Spec­tac­u­lar peaks in­spire a fam­ily to have a snowy spring break in Canada

Woonsocket Call - - TRAVEL - By RACHEL WALKER Spe­cial To The Wash­ing­ton Post

“Fol­low me.”

I’m try­ing. But with torched quads try­ing to stay on top of skis float­ing through fluffy pow­der, it’s harder than it sounds. In front of me, Jasper John­son, a Banff lo­cal, veers off the slope into a gladed stash at Lake Louise Ski Re­sort. We weave through the trees at high speeds, lay­ing the first tracks in last night’s snow­fall. When the pitch flat­tens out, my heart is rac­ing, my cheeks are cold and fall­ing snow has al­ready erased the tracks I just left.

It’s spring break in the Cana­dian Rock­ies. The kids are at ski school, and my hus­band and I chase Jasper around Lake Louise with punch-drunk gid­di­ness. Since our ar­rival seven days be­fore, we’ve been on the re­ceiv­ing end of both sun and storms.

As if that weren’t enough to ful­fill our ski­ing fan­tasies, there’s the des­ti­na­tion it­self, which trends to­ward fairy-tale land. Here in western Al­berta, tow­er­ing peaks with rugged glaciers ring the glo­ri­ous Bow River Val­ley. Nes­tled next to the lakes, rivers and hot springs are el­e­gant ho­tels, lega­cies of this re­gion’s turn-of-the-20th­cen­tury rail­road. With the stun­ning land­scape seared into our psy­ches, we feel like ex­plor­ers in Banff Na­tional Park, over­whelmed by its magic. As Jasper said on our first lift ride of the day, “Here you get the mil­lion-dol­lar views with­out the mil­lion-dol­lar homes crowd­ing ev­ery­one out.”

He’s right. Even though we have our pick of three ski re­sorts, de­vel­op­ment is strictly lim­ited in Banff Na­tional Park, which means the only ski-in, ski-out lodg­ing we’ll ex­pe­ri­ence is at Sunshine Moun­tain Lodge, a bou­tique moun­tain­top ho­tel ac­cessed by a gon­dola. For the rest of our trip, we will stay at the Banff Springs Ho­tel and Chateau Lake Louise, and be­ing a drive away from the slopes will en­cour­age us to ex­plore more than just the ski­ing.

In Banff, that trans­lates mostly into eat­ing. Balkan, a Greek restau­rant on the main drag, en­trances my chil­dren with its flam­ing cheese (saganaki), and hooks me with mar­i­nated, slow-cooked lamb. Un­for­tu­nately we aren’t there on a Tues­day Greek night and thus miss the plate smash­ing and belly danc­ing, but the food more than makes up for it.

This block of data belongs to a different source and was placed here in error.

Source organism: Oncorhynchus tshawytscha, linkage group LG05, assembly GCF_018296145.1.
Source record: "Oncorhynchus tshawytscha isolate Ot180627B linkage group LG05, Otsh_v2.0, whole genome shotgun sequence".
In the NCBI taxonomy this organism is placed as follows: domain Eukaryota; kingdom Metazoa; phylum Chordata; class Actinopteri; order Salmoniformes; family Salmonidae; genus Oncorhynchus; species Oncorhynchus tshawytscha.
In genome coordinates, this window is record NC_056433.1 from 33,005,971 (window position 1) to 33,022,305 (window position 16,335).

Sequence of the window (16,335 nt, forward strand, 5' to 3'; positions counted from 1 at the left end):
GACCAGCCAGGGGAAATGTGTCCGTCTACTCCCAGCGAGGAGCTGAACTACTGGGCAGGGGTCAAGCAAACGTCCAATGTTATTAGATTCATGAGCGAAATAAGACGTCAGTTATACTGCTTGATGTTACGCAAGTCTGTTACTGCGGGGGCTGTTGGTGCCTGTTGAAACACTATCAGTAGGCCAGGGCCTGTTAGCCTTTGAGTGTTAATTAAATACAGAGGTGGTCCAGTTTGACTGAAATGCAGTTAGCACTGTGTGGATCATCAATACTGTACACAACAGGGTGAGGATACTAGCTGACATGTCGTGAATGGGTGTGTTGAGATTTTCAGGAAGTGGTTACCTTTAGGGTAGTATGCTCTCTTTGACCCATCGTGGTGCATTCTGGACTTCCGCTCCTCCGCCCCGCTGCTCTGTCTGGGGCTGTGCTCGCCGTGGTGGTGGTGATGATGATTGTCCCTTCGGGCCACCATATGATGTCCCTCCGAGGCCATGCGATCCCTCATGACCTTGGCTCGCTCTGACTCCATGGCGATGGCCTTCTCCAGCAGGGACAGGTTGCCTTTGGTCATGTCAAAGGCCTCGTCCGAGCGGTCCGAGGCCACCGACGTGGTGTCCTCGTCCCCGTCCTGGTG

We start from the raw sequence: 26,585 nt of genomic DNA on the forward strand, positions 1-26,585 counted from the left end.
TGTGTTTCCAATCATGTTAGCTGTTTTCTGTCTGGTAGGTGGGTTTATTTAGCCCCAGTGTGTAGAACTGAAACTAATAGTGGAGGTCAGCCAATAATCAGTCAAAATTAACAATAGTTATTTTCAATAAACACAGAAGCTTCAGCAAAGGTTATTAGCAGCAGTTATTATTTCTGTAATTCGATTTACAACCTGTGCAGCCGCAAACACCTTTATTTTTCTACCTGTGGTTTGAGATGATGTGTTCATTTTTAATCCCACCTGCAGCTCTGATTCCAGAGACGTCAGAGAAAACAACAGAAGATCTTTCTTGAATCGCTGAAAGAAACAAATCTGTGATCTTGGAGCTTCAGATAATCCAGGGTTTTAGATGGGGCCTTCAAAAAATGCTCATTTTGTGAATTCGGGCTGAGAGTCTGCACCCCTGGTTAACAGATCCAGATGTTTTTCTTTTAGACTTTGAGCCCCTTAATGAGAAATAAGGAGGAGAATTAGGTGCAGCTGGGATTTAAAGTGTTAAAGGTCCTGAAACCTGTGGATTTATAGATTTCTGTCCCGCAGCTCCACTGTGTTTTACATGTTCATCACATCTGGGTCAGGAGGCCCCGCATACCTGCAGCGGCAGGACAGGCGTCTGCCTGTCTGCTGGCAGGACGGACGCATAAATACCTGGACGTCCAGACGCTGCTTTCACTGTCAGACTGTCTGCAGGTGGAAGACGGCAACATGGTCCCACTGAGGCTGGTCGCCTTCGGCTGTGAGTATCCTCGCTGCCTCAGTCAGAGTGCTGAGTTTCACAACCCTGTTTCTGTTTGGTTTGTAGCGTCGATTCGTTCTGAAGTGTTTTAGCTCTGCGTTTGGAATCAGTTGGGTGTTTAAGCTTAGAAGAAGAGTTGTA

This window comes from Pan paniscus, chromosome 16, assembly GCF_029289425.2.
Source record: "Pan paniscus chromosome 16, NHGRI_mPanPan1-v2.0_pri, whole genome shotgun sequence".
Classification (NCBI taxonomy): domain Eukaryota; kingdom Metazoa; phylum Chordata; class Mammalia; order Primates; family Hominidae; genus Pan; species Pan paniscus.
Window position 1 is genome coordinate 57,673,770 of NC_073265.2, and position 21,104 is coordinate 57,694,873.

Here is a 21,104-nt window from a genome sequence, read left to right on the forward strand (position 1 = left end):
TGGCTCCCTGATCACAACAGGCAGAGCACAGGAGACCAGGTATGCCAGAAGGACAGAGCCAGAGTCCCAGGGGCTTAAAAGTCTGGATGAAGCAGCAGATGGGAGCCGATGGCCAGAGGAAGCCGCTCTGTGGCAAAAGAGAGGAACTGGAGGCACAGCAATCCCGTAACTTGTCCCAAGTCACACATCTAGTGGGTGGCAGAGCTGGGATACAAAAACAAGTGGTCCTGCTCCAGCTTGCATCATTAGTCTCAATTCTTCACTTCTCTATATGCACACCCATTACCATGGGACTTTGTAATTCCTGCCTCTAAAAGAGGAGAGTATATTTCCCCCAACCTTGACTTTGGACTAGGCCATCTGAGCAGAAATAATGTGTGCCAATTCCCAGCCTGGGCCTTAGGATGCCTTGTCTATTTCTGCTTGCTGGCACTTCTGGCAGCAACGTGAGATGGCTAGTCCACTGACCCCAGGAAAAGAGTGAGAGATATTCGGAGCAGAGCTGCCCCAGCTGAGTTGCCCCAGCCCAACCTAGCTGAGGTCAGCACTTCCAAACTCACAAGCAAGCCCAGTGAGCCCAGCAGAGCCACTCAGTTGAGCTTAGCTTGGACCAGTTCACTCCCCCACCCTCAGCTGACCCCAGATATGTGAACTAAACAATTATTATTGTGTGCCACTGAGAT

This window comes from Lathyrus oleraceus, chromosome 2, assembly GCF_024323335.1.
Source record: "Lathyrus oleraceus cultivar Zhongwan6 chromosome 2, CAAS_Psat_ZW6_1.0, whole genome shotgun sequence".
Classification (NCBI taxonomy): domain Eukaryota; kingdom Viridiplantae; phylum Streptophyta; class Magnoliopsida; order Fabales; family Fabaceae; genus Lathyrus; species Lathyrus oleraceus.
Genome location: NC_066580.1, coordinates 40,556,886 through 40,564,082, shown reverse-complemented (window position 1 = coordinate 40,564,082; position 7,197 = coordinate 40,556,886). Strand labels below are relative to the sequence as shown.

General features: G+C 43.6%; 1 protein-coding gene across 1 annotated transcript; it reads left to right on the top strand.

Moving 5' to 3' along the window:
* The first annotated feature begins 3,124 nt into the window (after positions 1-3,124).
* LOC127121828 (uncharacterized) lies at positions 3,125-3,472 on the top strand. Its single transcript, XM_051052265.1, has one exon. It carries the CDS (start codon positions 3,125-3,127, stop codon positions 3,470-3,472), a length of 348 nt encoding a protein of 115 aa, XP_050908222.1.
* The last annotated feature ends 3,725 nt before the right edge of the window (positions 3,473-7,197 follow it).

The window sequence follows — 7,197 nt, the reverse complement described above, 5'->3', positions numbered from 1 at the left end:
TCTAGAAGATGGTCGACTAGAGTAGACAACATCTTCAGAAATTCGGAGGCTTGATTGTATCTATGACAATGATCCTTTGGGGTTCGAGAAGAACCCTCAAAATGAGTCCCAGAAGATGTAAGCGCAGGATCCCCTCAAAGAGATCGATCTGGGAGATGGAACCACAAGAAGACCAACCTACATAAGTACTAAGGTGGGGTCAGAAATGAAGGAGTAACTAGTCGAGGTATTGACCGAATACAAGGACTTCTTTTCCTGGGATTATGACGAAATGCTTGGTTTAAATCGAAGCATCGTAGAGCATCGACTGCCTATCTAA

An­other night, we ride the Banff Gon­dola up Sul­phur Moun­tain to 7,510 feet in el­e­va­tion for a memorable meal at Sky Bistro, a mod­ern spot with floor-to-ceil­ing win­dows. Be­fore din­ner, we brave stiff winds for the 15-minute walk along Banff Sky­walk, which of­fers un­par­al­leled views of the Bow Val­ley. Then the restau­rant’s ocean-to-sky seafood chow­der, a light yet ro­bust of­fer­ing of clams, salmon, prawns, to­biko (roe) and ba- con, warms us up. The bi­son steaks are ten­der and fla­vor­ful, and the dessert is edi­ble art. This sweet cre­ation re­sem­bling a Ja­panese gar­den (and, in fact, dubbed the Nanaimo Gar­den) is served in a glass globe and con­sists of crum­bled cookie and co­conut, a but­tery cus­tard and cho­co­late shards.

For­tu­nately we spend the bulk of our days out­side and mov­ing. At Banff Sunshine, a gon­dola from the park­ing lot whisks skiers and snow­board­ers to high alpine ter­rain. Of Banff Sunshine’s three moun­tains, my fam­ily and I stick to Stan­dish and Look­out for the mix of in­ter­me­di­ate and ad­vanced ter­rain that’s ideal for our kids. They adore the TeePee Town Lux­ury Ex­press Quad chair­lift, which has heated seats and an orange bub­ble we lower to pro­tect us from the cold. My hus­band and I trade off kid duty so we can each ex­plore the ex­hil­a­rat­ing steep bowls, at far skier’s left, of Look­out. (We save the most ex­treme ter­rain, Delir­ium Dive on Goat’s Eye Moun­tain, for next time be­cause the snow cov­er­age is thin and the cliff drops are re­port­edly huge.)